At hearings, the NAACP heard complaints about bias in special education, student discipline, and a lack of communication with residents, said Joan Duvall-Flynn, head of the committee.
School board member Laurie Knecht said the board is still reviewing the NAACP's report and soon will make decisions on what actions to take.
Duvall-Flynn said she had hoped the district would have made decisions by Saturday morning, when Duvall-Flynn will answer questions about the proposals during a public conference call.
Knecht said that when the board met with NAACP officials, "They said, 'These are just our recommendations, and you have to decide what's best for your community.' "
At NAACP hearings in October, special-education advocates complained that the district treated families of low-income minority children with disabilities unfairly. An NAACP Education Law Center representative said the district expelled minority students at higher rates than others.
Responding to those hearings, then-acting Superintendent Angelo Romaniello said in a statement that the district was unaware of any unfair treatment and that it would look into every potential allegation. However, it was unclear if any actions were taken.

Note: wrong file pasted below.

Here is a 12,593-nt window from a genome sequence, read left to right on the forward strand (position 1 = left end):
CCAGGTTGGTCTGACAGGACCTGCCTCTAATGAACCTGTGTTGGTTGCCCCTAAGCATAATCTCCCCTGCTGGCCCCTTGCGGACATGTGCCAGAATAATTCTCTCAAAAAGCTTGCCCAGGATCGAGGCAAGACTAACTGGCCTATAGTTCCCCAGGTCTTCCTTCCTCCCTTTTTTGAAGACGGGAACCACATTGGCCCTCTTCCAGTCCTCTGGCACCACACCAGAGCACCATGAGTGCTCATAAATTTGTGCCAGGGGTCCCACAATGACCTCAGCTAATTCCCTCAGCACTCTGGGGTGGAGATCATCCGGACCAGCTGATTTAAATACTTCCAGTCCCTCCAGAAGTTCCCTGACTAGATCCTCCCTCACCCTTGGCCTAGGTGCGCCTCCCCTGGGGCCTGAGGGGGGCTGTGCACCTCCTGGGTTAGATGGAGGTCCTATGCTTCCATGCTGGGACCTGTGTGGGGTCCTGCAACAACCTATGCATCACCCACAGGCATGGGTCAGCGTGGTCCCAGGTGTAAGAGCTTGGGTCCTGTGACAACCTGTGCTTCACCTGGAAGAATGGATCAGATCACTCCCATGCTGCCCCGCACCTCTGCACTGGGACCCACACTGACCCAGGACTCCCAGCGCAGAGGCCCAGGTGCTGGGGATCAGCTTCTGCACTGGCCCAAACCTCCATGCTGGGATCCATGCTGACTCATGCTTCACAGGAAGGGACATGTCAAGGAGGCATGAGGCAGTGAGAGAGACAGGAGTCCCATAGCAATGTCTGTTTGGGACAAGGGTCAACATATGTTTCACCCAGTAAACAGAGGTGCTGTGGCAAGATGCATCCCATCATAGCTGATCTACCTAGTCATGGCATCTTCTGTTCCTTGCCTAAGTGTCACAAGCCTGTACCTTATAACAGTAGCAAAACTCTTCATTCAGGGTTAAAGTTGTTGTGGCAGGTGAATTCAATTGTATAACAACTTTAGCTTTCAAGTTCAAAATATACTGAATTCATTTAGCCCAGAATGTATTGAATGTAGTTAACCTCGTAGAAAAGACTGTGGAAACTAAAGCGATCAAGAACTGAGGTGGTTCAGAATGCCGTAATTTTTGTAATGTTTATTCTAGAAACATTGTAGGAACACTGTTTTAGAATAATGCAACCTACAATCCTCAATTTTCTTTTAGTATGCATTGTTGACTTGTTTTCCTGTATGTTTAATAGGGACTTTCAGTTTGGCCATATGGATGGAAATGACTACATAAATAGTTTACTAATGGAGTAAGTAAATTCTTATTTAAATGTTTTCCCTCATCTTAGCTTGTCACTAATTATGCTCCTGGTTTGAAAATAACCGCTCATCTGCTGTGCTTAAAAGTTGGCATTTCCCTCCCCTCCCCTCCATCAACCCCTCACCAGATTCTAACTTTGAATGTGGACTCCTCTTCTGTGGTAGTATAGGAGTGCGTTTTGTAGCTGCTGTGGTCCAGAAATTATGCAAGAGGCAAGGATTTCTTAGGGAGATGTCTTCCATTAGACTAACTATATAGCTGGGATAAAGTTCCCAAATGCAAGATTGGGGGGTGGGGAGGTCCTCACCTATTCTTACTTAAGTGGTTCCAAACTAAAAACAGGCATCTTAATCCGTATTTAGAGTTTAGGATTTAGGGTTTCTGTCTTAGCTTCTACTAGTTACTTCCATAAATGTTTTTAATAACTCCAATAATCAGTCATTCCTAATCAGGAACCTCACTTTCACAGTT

"We have proposed steps the district can take to mitigate the community's concerns," Duvall-Flynn said. "We propose these steps will heal the rift between the district and its constituents. We hope that they will take them."
According to the report, residents said the district had intimidated parents of special-education students and their advocates during meetings about individual students.
The committee suggested that the Justice Department investigate whether the district is complying with the requirements of the Individuals With Disabilities Education Act.
It said the Office of Civil Rights should monitor private meetings about student's special-education services between parents and district employees. It also recommended that the district recruit a committee of parents of special-education students to hold information sessions for the public.
In the report on student discipline, the committee recommended that district administrators take professional development courses from the U.S. Department of Education's National Center on Safe Supportive Learning Environments, clarify when the police should be involved in student discipline, address excessive suspensions, and teach employees how to better reinforce positive student behavior.